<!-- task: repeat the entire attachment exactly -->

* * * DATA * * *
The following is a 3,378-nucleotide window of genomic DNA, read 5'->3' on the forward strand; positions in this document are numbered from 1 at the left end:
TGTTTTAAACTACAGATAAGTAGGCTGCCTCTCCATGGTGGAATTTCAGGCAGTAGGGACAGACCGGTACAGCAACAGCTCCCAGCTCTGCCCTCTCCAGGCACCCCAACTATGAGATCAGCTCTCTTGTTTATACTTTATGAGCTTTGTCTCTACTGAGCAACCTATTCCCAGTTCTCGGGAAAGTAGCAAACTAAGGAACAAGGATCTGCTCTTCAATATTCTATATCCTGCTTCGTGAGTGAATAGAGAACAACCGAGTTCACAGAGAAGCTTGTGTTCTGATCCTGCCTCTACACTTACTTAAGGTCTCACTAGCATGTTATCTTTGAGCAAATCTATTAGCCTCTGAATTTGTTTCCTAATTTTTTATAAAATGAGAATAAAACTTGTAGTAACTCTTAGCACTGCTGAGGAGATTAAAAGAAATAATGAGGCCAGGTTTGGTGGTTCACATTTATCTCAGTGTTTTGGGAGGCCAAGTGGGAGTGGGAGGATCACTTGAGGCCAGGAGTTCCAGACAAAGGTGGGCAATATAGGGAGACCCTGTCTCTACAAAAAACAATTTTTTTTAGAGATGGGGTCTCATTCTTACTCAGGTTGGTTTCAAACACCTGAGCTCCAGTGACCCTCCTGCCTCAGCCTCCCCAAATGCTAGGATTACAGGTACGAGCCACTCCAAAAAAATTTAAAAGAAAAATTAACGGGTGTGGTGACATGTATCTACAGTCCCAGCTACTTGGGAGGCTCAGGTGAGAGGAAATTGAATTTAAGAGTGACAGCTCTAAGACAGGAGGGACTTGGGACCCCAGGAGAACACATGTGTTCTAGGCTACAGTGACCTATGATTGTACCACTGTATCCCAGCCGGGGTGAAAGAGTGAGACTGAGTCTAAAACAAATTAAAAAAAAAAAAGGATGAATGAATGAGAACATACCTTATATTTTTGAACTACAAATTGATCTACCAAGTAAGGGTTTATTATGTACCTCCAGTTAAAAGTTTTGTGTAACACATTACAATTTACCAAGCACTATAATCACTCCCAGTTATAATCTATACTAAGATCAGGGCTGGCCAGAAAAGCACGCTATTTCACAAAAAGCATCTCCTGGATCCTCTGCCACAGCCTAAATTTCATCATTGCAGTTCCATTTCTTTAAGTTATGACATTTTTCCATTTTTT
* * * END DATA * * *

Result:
The following is a 3,378-nucleotide window of genomic DNA, read 5'->3' on the forward strand; positions in this document are numbered from 1 at the left end:
TGTTTTAAACTACAGATAAGTAGGCTGCCTCTCCATGGTGGAATTTCAGGCAGTAGGGACAGACCGGTACAGCAACAGCTCCCAGCTCTGCCCTCTCCAGGCACCCCAACTATGAGATCAGCTCTCTTGTTTATACTTTATGAGCTTTGTCTCTACTGAGCAACCTATTCCCAGTTCTCGGGAAAGTAGCAAACTAAGGAACAAGGATCTGCTCTTCAATATTCTATATCCTGCTTCGTGAGTGAATAGAGAACAACCGAGTTCACAGAGAAGCTTGTGTTCTGATCCTGCCTCTACACTTACTTAAGGTCTCACTAGCATGTTATCTTTGAGCAAATCTATTAGCCTCTGAATTTGTTTCCTAATTTTTTATAAAATGAGAATAAAACTTGTAGTAACTCTTAGCACTGCTGAGGAGATTAAAAGAAATAATGAGGCCAGGTTTGGTGGTTCACATTTATCTCAGTGTTTTGGGAGGCCAAGTGGGAGTGGGAGGATCACTTGAGGCCAGGAGTTCCAGACAAAGGTGGGCAATATAGGGAGACCCTGTCTCTACAAAAAACAATTTTTTTTAGAGATGGGGTCTCATTCTTACTCAGGTTGGTTTCAAACACCTGAGCTCCAGTGACCCTCCTGCCTCAGCCTCCCCAAATGCTAGGATTACAGGTACGAGCCACTCCAAAAAAATTTAAAAGAAAAATTAACGGGTGTGGTGACATGTATCTACAGTCCCAGCTACTTGGGAGGCTCAGGTGAGAGGAAATTGAATTTAAGAGTGACAGCTCTAAGACAGGAGGGACTTGGGACCCCAGGAGAACACATGTGTTCTAGGCTACAGTGACCTATGATTGTACCACTGTATCCCAGCCGGGGTGAAAGAGTGAGACTGAGTCTAAAACAAATTAAAAAAAAAAAAGGATGAATGAATGAGAACATACCTTATATTTTTGAACTACAAATTGATCTACCAAGTAAGGGTTTATTATGTACCTCCAGTTAAAAGTTTTGTGTAACACATTACAATTTACCAAGCACTATAATCACTCCCAGTTATAATCTATACTAAGATCAGGGCTGGCCAGAAAAGCACGCTATTTCACAAAAAGCATCTCCTGGATCCTCTGCCACAGCCTAAATTTCATCATTGCAGTTCCATTTCTTTAAGTTATGACATTTTTCCATTTTTT